Isn't there a very clear, deliberative process laid out for making adjustments to a building designated historic -- like partial demolitions -- when other factors such as economic development come into play? I'm having a hard time understanding why City councilors don't want to cover their butts and see that process engaged to handle these complications. The historic review and planning commission both recommended the designation; that's enough political cover right there, and partial demolition through the Historic Review code means councilors wouldn't have to play architect by drafting retrofits and sufficient protections at the table.
I've heard it floated around that "They granted St. Nick's Church historic designation, and look at what a mess that turned out to be!!" but it's too easy to pick out the single most complicated instance in the City (no matter how irrelevant to this case) and malign the entire process.
There are a lot of numbers in this report already, but wrt affordable housing, the community is seeking 30% affordable meaning at a split of 30% and 50% of AMI (roughly, "market rate") and the Penguins are seeking 20% set aside at 80% of AMI. So that's a very wide chasm.
It would be useful to look at 2 bedrooms and imagine children. I've been wondering if they should address housing affordability needs not just with subsidies, but with zoning for higher residential density. It's public land, we can more or less paint a canvass, but maybe we can just amend the Pens' plans into shape.
M.L. Volker, we're going to have to deduct points for your cutting-and-pasting an identical comment on two different websites.
Briefly in response here, your fatalist approach ("they're all the same") is depressing and disempowering. Bill ran on a lot of progressive ideas as an enthusiastic urbanist intellectual. Let's wait for him to actually DO something wrong before consigning him and everyone who helped elect him into the recycle bin.
Has anybody endorsed Ceoffe? Politician, labor union, advocacy group? Editorial board?
I know it's easier for Gross to pick up endorsements as the Democratic nominee who is supported by an ascendant Mayor-Presumptive, and that her opponents are bound to try to turn that into a negative ("We're endorsed by the people! Not the powerful! We're too busy doorknicking to seek endorsements!"). But even during those years when Peduto and his merry band of Progressives were the underdogs left out in the rain, they always picked up SOME organizational support. It was typically the way one could tell they were "progressives" in the first place.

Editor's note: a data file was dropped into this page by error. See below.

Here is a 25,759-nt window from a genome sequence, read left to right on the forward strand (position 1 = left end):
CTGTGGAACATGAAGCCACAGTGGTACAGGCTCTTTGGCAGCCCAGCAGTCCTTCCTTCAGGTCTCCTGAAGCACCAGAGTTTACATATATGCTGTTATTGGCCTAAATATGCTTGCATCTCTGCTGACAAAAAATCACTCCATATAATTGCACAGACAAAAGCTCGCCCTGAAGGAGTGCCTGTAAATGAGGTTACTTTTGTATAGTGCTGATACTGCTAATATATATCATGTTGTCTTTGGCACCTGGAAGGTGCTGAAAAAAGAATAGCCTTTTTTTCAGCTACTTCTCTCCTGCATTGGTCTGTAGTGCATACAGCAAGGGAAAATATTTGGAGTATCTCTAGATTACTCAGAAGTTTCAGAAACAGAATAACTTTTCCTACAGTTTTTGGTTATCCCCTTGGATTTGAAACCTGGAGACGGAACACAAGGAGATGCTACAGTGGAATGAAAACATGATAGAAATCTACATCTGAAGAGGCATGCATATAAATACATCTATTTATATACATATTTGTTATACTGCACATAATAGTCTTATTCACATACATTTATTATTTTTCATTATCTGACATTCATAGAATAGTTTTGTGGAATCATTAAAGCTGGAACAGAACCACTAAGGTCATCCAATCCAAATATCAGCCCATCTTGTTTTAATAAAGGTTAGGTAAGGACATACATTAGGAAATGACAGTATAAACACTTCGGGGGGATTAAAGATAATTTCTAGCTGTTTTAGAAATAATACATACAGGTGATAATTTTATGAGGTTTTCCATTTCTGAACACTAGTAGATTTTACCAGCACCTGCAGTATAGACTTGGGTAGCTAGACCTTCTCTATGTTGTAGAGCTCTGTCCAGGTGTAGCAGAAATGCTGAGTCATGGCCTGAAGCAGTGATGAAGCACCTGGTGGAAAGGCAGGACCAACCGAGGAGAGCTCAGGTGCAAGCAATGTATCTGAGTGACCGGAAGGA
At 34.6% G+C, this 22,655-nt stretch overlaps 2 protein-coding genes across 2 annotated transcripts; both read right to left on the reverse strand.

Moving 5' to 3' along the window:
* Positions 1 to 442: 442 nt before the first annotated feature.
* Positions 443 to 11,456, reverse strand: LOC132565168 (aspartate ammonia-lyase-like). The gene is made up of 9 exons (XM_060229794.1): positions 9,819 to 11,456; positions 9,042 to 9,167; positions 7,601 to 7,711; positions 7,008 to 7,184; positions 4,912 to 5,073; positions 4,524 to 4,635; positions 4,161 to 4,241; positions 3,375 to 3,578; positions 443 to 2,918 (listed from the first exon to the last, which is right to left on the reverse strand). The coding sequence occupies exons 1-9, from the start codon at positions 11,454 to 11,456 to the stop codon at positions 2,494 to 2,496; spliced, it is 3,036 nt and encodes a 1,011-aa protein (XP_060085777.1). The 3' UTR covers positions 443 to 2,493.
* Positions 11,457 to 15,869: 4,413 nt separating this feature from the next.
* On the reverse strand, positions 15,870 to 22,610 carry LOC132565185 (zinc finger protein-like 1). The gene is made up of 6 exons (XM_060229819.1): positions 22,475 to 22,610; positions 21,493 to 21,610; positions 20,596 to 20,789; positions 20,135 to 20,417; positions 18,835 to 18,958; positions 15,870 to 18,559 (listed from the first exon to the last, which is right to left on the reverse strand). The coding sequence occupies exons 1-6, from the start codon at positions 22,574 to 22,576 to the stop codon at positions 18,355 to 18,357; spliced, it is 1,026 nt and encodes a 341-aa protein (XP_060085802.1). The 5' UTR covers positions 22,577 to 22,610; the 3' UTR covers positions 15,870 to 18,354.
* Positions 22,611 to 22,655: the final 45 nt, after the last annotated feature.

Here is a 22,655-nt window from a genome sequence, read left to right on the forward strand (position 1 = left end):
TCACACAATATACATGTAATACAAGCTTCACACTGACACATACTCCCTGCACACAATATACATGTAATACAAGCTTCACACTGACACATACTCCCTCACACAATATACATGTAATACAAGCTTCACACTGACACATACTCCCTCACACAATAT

If Ceoffe is having trouble defining himself as something other than the candidate kind-of-probably-against-Peduto-from-way-back, that lack of vouchsafing is probably why.
I wouldn't overlook that fact that the bylaws cite a 30-day no-appointments rule before an "endorsement" in one breath and a different prohibition before a "special election" in the very next. This isn't a primary endorsement, it's a nomination for a special election. Murky I'll grant you. I wouldn't be surprised if they look to precedent. That could be some fun trips down memory lane.
Forget days, these campaigns have over three months to get people "to come out to vote" and "decide the future of this district". And it's done brilliantly without the party nod all the time. But I understand how Committee folk wouldn't feel that way.
Under what rules that exist, seems like the chair was justified in placing the endorsement within that brief permitted window. The remedy if anyone has a problem would be electing a different chair. I believe that is conducted via one of those alpha bull walrus sumo fights.
Aren't these candidates pursuing this nod known well to these committee insiders already?
Anvil, I can't raise lions on my own property, because that presents a hazard to everybody. Just to respond to your point.
Is anybody going to critique anything in the movie without simply characterizing it broadly as bad and villainizing the guy who made it? Although FrackNation is also a documentary worth weighing as part of the discussion, it's not "unbiased" - the whole thing is a reaction to Gasland and a way to mock its creator.
Is it your contention for example that cement casings don't fail, that none of the sealed legal settlements offered by the gas industry have been because of real water contamination, and all the regular people in the movie complaining of nosebleeds, lung problems and property value collapse were liars?
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